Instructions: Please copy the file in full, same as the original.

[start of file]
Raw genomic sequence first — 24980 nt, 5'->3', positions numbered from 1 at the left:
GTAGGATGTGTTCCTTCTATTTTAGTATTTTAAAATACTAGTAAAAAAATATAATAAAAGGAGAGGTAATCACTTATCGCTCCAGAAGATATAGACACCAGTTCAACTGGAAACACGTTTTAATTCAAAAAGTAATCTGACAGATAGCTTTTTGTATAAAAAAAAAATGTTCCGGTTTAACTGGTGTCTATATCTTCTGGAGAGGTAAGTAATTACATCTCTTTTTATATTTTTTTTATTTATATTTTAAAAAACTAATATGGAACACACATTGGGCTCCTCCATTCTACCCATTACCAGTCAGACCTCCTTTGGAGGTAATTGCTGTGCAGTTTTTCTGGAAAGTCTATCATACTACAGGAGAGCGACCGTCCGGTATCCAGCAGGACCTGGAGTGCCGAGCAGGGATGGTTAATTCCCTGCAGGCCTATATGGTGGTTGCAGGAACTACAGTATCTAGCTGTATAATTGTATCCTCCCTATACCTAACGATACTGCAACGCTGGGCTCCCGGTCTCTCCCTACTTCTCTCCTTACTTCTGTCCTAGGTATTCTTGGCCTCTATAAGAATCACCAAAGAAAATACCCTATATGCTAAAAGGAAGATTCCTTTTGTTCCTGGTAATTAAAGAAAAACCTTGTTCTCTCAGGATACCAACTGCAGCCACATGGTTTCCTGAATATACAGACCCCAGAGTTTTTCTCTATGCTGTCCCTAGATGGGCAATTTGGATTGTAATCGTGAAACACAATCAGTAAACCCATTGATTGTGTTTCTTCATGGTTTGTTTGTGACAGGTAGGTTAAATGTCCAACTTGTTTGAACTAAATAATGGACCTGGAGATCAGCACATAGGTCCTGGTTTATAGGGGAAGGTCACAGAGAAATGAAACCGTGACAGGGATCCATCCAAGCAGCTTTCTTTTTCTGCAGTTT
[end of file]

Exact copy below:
Raw genomic sequence first — 24980 nt, 5'->3', positions numbered from 1 at the left:
GTAGGATGTGTTCCTTCTATTTTAGTATTTTAAAATACTAGTAAAAAAATATAATAAAAGGAGAGGTAATCACTTATCGCTCCAGAAGATATAGACACCAGTTCAACTGGAAACACGTTTTAATTCAAAAAGTAATCTGACAGATAGCTTTTTGTATAAAAAAAAAATGTTCCGGTTTAACTGGTGTCTATATCTTCTGGAGAGGTAAGTAATTACATCTCTTTTTATATTTTTTTTATTTATATTTTAAAAAACTAATATGGAACACACATTGGGCTCCTCCATTCTACCCATTACCAGTCAGACCTCCTTTGGAGGTAATTGCTGTGCAGTTTTTCTGGAAAGTCTATCATACTACAGGAGAGCGACCGTCCGGTATCCAGCAGGACCTGGAGTGCCGAGCAGGGATGGTTAATTCCCTGCAGGCCTATATGGTGGTTGCAGGAACTACAGTATCTAGCTGTATAATTGTATCCTCCCTATACCTAACGATACTGCAACGCTGGGCTCCCGGTCTCTCCCTACTTCTCTCCTTACTTCTGTCCTAGGTATTCTTGGCCTCTATAAGAATCACCAAAGAAAATACCCTATATGCTAAAAGGAAGATTCCTTTTGTTCCTGGTAATTAAAGAAAAACCTTGTTCTCTCAGGATACCAACTGCAGCCACATGGTTTCCTGAATATACAGACCCCAGAGTTTTTCTCTATGCTGTCCCTAGATGGGCAATTTGGATTGTAATCGTGAAACACAATCAGTAAACCCATTGATTGTGTTTCTTCATGGTTTGTTTGTGACAGGTAGGTTAAATGTCCAACTTGTTTGAACTAAATAATGGACCTGGAGATCAGCACATAGGTCCTGGTTTATAGGGGAAGGTCACAGAGAAATGAAACCGTGACAGGGATCCATCCAAGCAGCTTTCTTTTTCTGCAGTTT